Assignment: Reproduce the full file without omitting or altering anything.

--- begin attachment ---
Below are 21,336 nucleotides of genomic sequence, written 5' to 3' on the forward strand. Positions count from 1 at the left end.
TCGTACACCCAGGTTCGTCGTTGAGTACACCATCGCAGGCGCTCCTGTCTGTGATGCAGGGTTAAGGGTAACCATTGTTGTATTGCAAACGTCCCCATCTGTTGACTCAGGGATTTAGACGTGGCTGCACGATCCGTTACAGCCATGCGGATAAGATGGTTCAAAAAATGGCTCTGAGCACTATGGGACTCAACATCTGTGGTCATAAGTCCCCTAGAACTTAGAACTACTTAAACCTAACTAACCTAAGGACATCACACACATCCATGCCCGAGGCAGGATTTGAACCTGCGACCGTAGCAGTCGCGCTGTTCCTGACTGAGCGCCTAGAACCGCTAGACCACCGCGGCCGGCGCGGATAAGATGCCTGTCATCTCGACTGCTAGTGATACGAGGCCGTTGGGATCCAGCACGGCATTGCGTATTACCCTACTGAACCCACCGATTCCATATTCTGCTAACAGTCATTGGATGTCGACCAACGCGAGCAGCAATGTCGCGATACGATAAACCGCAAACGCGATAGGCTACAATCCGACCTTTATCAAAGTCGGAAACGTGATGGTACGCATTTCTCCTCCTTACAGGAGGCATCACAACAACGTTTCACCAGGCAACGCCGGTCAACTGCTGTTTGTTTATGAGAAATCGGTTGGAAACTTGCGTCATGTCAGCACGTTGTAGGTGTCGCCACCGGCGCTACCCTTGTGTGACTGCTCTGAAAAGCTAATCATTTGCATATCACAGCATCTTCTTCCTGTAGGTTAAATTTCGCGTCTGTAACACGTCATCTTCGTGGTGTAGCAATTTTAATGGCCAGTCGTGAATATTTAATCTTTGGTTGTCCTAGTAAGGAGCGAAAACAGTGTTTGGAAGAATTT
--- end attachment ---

Below are 21,336 nucleotides of genomic sequence, written 5' to 3' on the forward strand. Positions count from 1 at the left end.
TCGTACACCCAGGTTCGTCGTTGAGTACACCATCGCAGGCGCTCCTGTCTGTGATGCAGGGTTAAGGGTAACCATTGTTGTATTGCAAACGTCCCCATCTGTTGACTCAGGGATTTAGACGTGGCTGCACGATCCGTTACAGCCATGCGGATAAGATGGTTCAAAAAATGGCTCTGAGCACTATGGGACTCAACATCTGTGGTCATAAGTCCCCTAGAACTTAGAACTACTTAAACCTAACTAACCTAAGGACATCACACACATCCATGCCCGAGGCAGGATTTGAACCTGCGACCGTAGCAGTCGCGCTGTTCCTGACTGAGCGCCTAGAACCGCTAGACCACCGCGGCCGGCGCGGATAAGATGCCTGTCATCTCGACTGCTAGTGATACGAGGCCGTTGGGATCCAGCACGGCATTGCGTATTACCCTACTGAACCCACCGATTCCATATTCTGCTAACAGTCATTGGATGTCGACCAACGCGAGCAGCAATGTCGCGATACGATAAACCGCAAACGCGATAGGCTACAATCCGACCTTTATCAAAGTCGGAAACGTGATGGTACGCATTTCTCCTCCTTACAGGAGGCATCACAACAACGTTTCACCAGGCAACGCCGGTCAACTGCTGTTTGTTTATGAGAAATCGGTTGGAAACTTGCGTCATGTCAGCACGTTGTAGGTGTCGCCACCGGCGCTACCCTTGTGTGACTGCTCTGAAAAGCTAATCATTTGCATATCACAGCATCTTCTTCCTGTAGGTTAAATTTCGCGTCTGTAACACGTCATCTTCGTGGTGTAGCAATTTTAATGGCCAGTCGTGAATATTTAATCTTTGGTTGTCCTAGTAAGGAGCGAAAACAGTGTTTGGAAGAATTT